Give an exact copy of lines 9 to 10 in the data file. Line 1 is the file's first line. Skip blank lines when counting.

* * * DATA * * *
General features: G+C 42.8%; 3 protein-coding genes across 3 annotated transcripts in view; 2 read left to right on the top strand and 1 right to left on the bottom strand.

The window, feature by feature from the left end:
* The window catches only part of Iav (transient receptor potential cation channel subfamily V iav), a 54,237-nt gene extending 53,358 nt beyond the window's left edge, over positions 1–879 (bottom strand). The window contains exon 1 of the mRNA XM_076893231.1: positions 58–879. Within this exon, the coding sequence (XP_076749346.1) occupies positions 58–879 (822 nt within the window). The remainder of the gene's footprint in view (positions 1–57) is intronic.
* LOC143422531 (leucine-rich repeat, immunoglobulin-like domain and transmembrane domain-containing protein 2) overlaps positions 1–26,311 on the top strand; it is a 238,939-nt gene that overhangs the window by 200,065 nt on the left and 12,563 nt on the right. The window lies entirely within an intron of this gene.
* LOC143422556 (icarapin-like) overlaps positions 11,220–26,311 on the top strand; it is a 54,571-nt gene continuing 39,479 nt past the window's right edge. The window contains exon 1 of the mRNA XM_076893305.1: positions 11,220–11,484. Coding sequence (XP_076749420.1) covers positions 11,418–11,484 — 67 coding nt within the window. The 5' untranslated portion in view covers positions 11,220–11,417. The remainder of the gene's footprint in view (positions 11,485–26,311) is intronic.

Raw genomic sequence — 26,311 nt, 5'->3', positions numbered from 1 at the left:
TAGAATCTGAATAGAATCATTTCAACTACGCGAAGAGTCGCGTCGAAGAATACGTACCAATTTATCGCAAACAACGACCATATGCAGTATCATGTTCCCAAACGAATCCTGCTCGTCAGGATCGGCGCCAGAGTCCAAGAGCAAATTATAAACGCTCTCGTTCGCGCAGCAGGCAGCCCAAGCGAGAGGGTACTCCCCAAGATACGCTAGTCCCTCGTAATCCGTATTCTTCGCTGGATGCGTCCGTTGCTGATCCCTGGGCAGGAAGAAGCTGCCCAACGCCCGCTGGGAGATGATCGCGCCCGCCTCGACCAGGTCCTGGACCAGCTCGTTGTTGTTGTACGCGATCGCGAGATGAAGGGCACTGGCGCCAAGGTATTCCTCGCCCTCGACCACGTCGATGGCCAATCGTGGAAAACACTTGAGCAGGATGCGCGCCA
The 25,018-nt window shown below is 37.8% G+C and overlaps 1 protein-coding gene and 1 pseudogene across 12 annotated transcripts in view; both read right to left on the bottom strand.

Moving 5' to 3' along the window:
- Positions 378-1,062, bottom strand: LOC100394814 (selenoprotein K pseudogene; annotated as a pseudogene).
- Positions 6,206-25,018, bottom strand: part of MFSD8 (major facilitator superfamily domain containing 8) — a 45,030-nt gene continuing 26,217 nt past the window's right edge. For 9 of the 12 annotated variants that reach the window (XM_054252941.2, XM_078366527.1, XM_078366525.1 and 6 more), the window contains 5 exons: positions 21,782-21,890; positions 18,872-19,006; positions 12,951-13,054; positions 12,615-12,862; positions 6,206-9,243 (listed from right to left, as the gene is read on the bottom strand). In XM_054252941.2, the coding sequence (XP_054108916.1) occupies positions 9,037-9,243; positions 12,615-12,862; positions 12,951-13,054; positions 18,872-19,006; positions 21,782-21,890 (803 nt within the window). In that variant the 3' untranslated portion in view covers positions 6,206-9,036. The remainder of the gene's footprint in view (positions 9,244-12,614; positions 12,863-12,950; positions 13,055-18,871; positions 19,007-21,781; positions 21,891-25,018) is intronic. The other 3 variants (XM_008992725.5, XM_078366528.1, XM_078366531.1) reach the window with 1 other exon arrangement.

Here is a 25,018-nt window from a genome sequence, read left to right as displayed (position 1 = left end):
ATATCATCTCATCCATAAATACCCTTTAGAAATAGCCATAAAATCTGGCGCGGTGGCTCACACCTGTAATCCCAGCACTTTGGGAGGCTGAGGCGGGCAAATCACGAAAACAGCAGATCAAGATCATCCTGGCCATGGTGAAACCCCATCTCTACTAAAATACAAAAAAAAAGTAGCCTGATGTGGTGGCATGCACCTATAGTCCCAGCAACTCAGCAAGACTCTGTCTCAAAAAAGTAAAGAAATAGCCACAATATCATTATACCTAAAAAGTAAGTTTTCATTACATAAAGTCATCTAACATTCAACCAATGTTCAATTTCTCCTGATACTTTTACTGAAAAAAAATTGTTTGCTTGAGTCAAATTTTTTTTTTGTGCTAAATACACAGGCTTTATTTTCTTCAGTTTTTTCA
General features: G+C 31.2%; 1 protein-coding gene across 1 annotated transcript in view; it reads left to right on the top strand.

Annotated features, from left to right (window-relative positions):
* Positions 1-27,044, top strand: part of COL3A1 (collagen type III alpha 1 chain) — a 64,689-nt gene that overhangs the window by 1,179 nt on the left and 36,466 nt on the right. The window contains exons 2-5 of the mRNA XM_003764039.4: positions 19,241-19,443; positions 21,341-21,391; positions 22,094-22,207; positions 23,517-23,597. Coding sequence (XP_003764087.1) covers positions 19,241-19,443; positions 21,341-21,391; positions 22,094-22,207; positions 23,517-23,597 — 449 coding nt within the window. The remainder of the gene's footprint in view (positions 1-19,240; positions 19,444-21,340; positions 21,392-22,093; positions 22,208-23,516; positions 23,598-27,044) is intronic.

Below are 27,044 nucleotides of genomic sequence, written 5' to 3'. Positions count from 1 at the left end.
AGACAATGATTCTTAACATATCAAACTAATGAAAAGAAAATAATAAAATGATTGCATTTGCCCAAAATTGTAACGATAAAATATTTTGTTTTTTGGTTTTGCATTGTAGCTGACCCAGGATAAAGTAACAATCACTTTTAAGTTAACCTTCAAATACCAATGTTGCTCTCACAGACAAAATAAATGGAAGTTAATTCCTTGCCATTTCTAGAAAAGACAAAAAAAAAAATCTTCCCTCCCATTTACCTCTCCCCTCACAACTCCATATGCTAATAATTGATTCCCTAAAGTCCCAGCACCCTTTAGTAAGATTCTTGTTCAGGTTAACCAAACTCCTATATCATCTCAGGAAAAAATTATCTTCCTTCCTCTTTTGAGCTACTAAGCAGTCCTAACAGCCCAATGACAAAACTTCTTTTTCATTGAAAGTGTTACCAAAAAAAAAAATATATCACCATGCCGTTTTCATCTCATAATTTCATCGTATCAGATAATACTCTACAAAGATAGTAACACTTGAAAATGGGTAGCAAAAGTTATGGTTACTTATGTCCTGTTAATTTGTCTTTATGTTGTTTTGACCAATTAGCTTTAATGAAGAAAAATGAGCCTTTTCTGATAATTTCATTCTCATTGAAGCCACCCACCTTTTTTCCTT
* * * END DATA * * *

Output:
Moving 5' to 3' along the window:
- Positions 378-1,062, bottom strand: LOC100394814 (selenoprotein K pseudogene; annotated as a pseudogene).